They’ve even been known to open doors, knock things over and chew anything in their path!
These large house cats have a great sense of humor (with the joke normally on you!). They possess a dog-like personality, following their owners all over the house.
Because of their wild ancestors, Savannahs have strong hunting instincts. So, we would not recommend leaving them with small pets, such as hamsters, in your home.
Health, Lifespan, and Restrictions
The Savannah’s popularity has increased over the last few years. Still, they can be very expensive, with some costing up to $20,000!
Because they are a hybrid, some states, such as Hawaii, Georgia, and Nebraska, have banned the Savannah with restrictions in others. It is vital, therefore, that you check the laws for your area before buying one of these amazing cats.
Savannah cats fall somewhere on a scale between domestic cats (9-11lb) and servals (20-40lb). Usually, they are around 11 to 30lbs in weight. Most Savannah cats enjoy pretty good health. However, heart troubles and male infertility are common issues. Estimates on Savannah cat life expectancy vary. However, most reports tend to put them between 15 to 20 years. More on the Savannah cat here.
Large Cat Breed Grooming
No two large cats are exactly the same, so grooming is different for each breed. You’ll find more information on shedding, brushing, and general care and grooming in each of the original breed articles.
Large Cat Breed Products
Large house cat breeds often need specific products. Especially when it comes to things like litter boxes and perches. If you’ve just adopted any of the large house cats, you’ll find our recommendations helpful.
Choosing a Large Cat Breed
If you are looking for a new feline addition to your family, then you might be considering a few different large house cats.
But is the biggest cat breed the best cat breed for you? Size has its appeal. But the most important factor in your new pet is probably going to be their personality.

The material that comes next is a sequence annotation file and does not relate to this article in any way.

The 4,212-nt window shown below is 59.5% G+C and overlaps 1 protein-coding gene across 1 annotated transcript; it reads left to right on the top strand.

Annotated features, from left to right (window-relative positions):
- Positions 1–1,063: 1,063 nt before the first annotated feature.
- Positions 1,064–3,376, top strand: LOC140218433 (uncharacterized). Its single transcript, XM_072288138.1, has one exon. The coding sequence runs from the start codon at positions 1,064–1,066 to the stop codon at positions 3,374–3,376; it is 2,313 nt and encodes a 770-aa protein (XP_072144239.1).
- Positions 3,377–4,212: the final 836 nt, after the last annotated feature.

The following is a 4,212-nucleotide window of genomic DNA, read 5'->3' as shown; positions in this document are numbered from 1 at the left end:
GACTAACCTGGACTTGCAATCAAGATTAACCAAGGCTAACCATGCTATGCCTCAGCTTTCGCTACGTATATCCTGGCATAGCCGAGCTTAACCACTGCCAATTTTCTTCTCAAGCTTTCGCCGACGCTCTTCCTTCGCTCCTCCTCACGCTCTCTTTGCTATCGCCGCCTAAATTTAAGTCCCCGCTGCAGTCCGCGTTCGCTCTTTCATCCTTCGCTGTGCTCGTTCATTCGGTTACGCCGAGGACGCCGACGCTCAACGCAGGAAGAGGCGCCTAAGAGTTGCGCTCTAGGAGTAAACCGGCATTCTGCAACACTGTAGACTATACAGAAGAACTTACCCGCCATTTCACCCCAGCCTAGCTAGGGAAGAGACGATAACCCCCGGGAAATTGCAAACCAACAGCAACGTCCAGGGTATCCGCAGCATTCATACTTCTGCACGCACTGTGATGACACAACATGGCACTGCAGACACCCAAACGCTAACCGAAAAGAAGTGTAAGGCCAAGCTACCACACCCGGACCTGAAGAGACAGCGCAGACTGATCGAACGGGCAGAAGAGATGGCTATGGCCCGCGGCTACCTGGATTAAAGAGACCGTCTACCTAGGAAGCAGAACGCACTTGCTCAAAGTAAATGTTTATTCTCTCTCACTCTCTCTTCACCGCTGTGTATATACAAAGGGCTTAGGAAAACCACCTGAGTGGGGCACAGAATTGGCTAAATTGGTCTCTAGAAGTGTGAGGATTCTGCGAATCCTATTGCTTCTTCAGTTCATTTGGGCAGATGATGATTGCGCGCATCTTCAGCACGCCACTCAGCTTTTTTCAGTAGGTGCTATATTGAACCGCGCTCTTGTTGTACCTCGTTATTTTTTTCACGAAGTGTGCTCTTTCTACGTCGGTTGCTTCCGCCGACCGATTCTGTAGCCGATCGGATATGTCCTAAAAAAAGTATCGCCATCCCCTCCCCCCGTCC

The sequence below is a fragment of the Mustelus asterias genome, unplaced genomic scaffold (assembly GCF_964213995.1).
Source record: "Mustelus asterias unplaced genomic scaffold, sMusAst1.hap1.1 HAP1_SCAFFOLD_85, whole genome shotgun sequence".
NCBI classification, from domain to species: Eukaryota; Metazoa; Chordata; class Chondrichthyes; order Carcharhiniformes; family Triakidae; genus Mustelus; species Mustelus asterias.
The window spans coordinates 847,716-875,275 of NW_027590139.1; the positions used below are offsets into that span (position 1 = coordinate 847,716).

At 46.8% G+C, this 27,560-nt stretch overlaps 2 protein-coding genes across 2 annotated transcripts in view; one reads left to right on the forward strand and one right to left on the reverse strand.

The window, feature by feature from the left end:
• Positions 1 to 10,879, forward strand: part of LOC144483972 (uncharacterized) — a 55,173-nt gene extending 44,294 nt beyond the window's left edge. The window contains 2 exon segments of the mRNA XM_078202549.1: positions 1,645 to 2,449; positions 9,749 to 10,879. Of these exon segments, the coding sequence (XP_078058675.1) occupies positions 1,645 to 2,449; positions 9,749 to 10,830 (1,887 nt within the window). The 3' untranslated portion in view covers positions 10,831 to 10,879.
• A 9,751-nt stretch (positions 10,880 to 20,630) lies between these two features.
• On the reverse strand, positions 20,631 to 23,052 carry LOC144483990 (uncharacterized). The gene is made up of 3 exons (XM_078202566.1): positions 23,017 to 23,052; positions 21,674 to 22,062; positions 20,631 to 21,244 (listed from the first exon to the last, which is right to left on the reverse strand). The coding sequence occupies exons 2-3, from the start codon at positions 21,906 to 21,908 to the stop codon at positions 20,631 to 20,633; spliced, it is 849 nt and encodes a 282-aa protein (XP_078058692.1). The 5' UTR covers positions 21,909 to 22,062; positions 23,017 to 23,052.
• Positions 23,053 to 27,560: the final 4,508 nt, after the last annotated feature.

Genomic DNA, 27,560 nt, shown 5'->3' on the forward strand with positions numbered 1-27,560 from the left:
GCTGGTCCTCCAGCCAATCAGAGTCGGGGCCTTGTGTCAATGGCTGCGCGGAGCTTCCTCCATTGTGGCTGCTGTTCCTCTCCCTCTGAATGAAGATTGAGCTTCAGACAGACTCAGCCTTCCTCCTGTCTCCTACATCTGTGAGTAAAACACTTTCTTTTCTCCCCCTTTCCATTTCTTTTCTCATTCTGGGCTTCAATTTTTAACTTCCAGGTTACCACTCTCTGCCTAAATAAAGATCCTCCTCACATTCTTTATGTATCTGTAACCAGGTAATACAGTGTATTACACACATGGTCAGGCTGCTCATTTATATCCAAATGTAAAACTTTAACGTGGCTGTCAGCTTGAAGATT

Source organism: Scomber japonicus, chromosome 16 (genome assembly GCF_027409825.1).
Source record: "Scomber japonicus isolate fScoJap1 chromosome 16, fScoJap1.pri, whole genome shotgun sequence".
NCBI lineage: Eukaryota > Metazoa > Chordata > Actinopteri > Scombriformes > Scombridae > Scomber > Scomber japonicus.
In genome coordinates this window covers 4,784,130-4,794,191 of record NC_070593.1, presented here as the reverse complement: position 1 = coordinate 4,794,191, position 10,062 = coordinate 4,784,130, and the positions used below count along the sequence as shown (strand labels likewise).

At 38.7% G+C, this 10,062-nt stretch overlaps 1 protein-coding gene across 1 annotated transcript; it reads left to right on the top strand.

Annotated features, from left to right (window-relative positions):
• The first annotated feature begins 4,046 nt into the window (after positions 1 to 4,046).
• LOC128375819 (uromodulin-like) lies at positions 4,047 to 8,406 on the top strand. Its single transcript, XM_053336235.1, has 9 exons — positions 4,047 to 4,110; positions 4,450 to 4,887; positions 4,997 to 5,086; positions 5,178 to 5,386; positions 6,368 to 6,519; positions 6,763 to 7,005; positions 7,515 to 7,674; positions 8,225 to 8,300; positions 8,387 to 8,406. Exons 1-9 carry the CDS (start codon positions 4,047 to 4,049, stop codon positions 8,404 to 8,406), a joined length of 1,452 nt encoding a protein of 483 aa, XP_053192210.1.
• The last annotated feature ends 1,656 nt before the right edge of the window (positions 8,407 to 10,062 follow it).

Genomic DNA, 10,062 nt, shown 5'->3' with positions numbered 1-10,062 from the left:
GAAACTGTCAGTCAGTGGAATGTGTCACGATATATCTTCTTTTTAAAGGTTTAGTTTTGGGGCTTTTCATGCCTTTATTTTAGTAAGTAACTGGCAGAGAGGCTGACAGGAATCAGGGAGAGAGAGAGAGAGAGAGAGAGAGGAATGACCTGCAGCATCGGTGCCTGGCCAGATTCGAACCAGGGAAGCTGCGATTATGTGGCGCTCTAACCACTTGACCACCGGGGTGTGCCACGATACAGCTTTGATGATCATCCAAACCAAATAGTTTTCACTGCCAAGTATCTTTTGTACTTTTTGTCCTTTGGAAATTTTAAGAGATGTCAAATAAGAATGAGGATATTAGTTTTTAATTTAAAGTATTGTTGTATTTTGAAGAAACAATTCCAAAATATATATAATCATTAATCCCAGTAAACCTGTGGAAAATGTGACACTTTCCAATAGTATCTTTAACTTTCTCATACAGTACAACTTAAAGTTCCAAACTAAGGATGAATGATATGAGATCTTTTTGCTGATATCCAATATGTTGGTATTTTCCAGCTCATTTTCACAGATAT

Domestic cat temperament can vary quite a lot between large cat breeds. So once you find a large cat you like, make sure to get to know his breed’s traits.
Or you might like to consider adopting an older rescue cat instead. You won’t get the cute kitten stage. But you will have a good idea of their personality – and just how big your large cat is going to grow.
Large house cat breeds can be a joy to have. There’s more cat to cuddle and they often have personalities as big as themselves.
However, some of these large pet cats have more health issues than others. This is often due to a lack of genetic diversity and inbreeding. They’re also pretty expensive, especially breeds like the Egyptian Mau. Plus, breeds like the Savannah cat may even be illegal in some parts of the US.
Breeds for You
- If you want a loving, needy, affectionate large cat, try: Ragdoll
- For families, these breeds may be best:
- If you’d prefer an active large cat, go for: Savannah Cats
Do you have a large cat breed in your life? We’d love to hear all about them in the comments below.
References and Resources
- Gough A, Thomas A, O’Neill D. 2018 Breed Predispositions to Disease In Dogs and Cats. Wiley Blackwell
- Hawes et al. Factors Informing Outcomes for Older Cats and Dogs in Animal Shelters
- O’Neill et al. Longevity and mortality of cats attending primary-care veterinary practices in England
- Universities Federation for Animal Welfare. Burmese – Diabetes Mellitus
- Siegal, Mordecai; Cornell Feline Health Center (Editors) (1989). The Cornell Book of Cats: A Comprehensive Medical Reference for Every Cat and Kitten. New York: Villard Books. ISBN 0-394-56787-0.
This article has been extensively revised for 2019.